Central Java’s popular governor Ganjar Pranowo hit the headlines this week, after footage of his angry outburst at a trucking weighbridge in Batang regency went viral. Ganjar found that the officials running the weighbridge were extorting bribes from the drivers of overweight vehicles, rather than issuing formal fines to be deposited in government coffers. Film from the incident shows an increasingly irate Ganjar entering the front office of the weighbridge to demand an explanation for an extortive transaction which he has just witnessed taking place. He then removes an envelope of cash from a table drawer, slams it down in exaggerated fashion, and then embarks upon an impromptu search of the room for more evidence of crooked activity. The action begins at the 1m15s mark in this video:

Over a few days, the footage has garnered more than 200,000 views on YouTube, with a dozen or more separate uploads. Ganjar was later reported as having told Surabaya’s mayor, Tri Rismaharini (popularly known as Risma), of his shock that “everyone” had now seen the video, though there had been only one camera present at the scene. There is no doubt that Ganjar’s indignation was absolutely genuine: he had run his 2013 gubernatorial bid on a tagline of “no corruption, no dishonesty” (mboten korupsi, mboten ngapusi), and is seen as a clean leader who has made genuine strides in tackling bureaucratic mismanagement and inefficiency.

Yet it is also undeniable that public displays of anger at bureaucratic malpractice provide a sure-fire popularity boost for contemporary Indonesian leaders. Given the widespread public perception of Indonesia’s bureaucracy as comprising uncooperative and self-serving officials, a burst of justified anger directed at bureaucrats can deliver significant traction for the country’s burgeoning generation of populist politicians.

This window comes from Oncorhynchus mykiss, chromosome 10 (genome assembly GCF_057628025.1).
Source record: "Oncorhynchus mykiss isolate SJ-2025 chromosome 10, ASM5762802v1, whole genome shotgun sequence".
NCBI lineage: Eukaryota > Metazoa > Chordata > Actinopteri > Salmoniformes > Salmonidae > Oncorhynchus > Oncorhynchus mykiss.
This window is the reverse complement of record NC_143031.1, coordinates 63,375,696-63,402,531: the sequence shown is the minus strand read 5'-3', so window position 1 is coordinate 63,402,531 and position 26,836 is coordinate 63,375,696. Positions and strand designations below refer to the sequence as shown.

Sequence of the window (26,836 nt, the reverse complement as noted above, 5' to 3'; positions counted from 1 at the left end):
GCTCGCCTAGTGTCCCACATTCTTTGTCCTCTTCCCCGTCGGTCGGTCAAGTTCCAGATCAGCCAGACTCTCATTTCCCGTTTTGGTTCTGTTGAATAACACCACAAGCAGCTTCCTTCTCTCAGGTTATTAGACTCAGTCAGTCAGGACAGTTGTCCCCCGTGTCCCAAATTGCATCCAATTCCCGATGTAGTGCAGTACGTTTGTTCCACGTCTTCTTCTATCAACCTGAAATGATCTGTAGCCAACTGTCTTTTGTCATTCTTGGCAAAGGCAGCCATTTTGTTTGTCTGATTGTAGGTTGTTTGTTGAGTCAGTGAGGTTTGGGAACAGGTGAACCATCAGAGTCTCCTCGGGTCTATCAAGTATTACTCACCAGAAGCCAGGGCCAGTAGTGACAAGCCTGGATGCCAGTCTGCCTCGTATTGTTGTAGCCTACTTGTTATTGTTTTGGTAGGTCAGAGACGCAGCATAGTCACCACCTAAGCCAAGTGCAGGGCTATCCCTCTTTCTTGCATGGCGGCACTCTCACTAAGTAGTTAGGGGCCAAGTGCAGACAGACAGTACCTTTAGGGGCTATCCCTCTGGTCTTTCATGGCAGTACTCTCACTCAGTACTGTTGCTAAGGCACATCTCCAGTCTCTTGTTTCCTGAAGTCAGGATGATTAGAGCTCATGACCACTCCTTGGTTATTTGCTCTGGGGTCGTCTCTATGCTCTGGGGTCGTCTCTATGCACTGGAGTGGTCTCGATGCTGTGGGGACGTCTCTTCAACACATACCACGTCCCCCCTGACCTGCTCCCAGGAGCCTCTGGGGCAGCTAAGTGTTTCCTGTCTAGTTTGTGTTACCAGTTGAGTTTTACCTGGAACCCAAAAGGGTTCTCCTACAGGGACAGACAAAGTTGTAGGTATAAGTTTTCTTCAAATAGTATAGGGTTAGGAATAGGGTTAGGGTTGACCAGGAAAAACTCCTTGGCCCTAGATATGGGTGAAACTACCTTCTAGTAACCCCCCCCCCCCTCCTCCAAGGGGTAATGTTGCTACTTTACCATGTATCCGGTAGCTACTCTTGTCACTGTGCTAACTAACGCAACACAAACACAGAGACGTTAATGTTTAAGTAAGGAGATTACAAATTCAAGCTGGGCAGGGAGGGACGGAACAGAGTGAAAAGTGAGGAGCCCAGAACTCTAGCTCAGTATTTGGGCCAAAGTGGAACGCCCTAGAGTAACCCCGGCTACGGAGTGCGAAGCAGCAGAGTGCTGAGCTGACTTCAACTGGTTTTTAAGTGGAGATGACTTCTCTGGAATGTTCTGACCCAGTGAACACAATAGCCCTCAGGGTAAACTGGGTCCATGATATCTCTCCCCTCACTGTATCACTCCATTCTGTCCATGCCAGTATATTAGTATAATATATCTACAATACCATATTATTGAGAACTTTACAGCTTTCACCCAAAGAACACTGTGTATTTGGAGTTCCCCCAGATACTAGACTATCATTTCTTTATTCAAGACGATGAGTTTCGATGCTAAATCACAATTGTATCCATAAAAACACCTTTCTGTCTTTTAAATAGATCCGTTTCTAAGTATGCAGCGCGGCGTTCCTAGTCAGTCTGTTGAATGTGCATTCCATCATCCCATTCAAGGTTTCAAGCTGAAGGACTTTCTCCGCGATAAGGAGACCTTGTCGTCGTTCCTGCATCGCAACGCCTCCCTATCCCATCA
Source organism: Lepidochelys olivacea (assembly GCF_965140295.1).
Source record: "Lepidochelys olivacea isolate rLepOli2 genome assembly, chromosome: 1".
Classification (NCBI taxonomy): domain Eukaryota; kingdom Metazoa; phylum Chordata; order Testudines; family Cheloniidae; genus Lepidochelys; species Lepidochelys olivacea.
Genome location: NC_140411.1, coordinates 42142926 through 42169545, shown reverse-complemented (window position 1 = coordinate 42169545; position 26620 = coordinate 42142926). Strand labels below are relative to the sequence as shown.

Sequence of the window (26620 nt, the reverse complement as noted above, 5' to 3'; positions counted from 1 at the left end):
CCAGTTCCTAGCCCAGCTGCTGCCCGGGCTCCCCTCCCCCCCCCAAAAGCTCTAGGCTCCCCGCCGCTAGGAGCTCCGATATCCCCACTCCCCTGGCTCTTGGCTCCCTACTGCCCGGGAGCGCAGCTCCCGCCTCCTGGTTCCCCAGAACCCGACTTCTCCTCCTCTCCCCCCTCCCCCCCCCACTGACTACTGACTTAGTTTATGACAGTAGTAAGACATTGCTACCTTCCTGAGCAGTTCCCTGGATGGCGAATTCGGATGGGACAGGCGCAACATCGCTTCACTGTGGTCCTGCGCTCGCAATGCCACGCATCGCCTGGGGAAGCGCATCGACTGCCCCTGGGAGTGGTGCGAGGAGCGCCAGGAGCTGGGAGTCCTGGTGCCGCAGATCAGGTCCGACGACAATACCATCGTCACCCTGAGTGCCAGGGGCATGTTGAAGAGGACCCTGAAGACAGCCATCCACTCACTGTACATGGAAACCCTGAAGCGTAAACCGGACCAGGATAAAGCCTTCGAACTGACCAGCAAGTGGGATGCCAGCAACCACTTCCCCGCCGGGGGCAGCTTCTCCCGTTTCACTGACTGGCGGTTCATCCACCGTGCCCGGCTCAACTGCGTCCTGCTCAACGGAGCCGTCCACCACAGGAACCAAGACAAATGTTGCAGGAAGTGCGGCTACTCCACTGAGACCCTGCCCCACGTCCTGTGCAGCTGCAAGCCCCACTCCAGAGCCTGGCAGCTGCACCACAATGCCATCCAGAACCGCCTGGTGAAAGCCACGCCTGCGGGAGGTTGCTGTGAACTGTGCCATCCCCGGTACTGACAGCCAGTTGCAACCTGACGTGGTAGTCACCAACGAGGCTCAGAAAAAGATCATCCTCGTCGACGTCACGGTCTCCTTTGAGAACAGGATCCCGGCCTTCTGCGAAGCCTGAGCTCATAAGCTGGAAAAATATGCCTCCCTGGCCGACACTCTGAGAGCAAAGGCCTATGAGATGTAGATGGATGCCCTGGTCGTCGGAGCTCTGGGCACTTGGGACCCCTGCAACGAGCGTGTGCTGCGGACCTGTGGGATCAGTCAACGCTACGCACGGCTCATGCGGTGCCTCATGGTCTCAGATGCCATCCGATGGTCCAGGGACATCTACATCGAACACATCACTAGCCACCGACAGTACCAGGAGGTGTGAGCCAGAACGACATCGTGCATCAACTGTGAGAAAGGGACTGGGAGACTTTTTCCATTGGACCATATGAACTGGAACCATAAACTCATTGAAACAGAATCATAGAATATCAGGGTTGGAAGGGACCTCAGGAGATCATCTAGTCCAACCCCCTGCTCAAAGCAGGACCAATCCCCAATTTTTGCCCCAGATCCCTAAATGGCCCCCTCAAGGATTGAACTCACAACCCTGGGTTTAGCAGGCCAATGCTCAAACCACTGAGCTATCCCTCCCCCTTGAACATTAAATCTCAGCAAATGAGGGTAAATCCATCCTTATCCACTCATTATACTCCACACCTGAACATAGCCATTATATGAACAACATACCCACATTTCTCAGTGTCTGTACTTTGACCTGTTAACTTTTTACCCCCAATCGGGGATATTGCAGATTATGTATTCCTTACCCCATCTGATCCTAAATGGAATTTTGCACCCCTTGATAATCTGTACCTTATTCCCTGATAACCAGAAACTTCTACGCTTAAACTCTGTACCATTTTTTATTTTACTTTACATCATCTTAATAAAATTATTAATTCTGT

Basuki Tjahaja Purnama (or Ahok), the deputy governor of Jakarta, was arguably responsible for the growth of in viral videos in which politicians rail against members of the public service. Ahok’s reputation for taking Jakarta’s poorly-functioning officialdom to task is in part due to a string of videos filmed and uploaded with his encouragement, which show him scolding and humiliating inefficient or lazy staffers and bureaucrats. In one memorable episode, Ahok shames a man for taking notes with a pen rather than a laptop:

Ganjar’s party colleague and Indonesia’s presidential frontrunner, Joko Widodo, has adopted a less direct approach during his unannounced inspections of government offices as governor of Jakarta. Upon discovering a number of public servants had failed to show up for work, or were playing computer games during office hours, Jokowi kept his cool in front of the cameras before announcing that the individuals in question would be sacked:

What is clear is that, for many Indonesians, the voyeuristic viewing of direct and decisive action by politicians against what they perceive as a culture of bureaucratic malpractice and indolence is a cathartic experience. Ordinary citizens have little power to change the way public institutions operate, but populist politicians can strike a chord with the public by dressing down the individuals who run and staff those institutions.


Tom Power is a PhD candidate at the Department of Political and Social Change at the Australian National University.